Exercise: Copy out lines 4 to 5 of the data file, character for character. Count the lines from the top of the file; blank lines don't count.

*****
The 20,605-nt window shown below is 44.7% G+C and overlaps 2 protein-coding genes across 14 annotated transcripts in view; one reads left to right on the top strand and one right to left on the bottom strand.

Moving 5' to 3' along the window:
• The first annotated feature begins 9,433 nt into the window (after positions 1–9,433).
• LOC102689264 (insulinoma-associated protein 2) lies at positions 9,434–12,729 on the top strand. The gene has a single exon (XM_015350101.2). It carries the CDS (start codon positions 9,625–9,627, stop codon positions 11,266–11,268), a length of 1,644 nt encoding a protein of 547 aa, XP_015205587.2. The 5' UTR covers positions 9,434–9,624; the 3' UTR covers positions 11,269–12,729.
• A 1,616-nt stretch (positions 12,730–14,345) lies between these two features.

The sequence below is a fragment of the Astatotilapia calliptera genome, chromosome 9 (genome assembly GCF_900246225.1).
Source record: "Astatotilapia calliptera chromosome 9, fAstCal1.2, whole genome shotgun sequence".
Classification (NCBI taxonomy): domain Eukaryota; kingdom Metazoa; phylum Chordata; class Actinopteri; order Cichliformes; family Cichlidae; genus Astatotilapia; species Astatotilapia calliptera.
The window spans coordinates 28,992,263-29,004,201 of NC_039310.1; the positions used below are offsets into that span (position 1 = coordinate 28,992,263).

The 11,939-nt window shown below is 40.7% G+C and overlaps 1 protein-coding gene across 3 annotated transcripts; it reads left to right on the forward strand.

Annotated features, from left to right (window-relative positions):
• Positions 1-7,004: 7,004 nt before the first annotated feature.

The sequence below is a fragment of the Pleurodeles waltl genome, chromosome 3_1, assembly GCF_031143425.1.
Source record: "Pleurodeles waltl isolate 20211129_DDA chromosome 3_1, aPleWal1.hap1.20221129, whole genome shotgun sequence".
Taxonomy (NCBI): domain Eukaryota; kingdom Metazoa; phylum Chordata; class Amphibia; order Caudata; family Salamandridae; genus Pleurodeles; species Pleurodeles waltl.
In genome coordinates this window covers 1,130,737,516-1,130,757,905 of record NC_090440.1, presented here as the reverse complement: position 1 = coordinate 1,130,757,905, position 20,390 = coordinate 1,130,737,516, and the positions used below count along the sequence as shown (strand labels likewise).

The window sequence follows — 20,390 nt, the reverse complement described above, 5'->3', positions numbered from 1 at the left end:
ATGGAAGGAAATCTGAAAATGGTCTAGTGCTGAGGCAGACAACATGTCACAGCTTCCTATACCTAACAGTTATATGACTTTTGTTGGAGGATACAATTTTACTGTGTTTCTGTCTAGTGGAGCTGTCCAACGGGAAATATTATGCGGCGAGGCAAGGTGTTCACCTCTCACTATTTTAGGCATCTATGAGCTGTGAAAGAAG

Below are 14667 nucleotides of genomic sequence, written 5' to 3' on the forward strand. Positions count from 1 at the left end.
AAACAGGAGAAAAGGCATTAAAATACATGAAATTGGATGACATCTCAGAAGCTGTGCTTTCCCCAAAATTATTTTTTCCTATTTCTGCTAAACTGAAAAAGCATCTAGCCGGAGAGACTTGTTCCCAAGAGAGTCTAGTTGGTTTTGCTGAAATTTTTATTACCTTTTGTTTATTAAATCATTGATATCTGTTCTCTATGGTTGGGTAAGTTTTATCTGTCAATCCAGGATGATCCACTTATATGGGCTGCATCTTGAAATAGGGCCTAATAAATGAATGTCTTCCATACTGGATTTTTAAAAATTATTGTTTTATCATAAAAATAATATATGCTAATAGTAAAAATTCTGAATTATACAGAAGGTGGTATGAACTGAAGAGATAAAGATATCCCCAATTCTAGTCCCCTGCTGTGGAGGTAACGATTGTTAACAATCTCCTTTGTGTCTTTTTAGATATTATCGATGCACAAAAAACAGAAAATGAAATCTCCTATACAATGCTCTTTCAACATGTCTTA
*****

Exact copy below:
• LOC102689264 (insulinoma-associated protein 2) lies at positions 9,434–12,729 on the top strand. The gene has a single exon (XM_015350101.2). It carries the CDS (start codon positions 9,625–9,627, stop codon positions 11,266–11,268), a length of 1,644 nt encoding a protein of 547 aa, XP_015205587.2. The 5' UTR covers positions 9,434–9,624; the 3' UTR covers positions 11,269–12,729.
• A 1,616-nt stretch (positions 12,730–14,345) lies between these two features.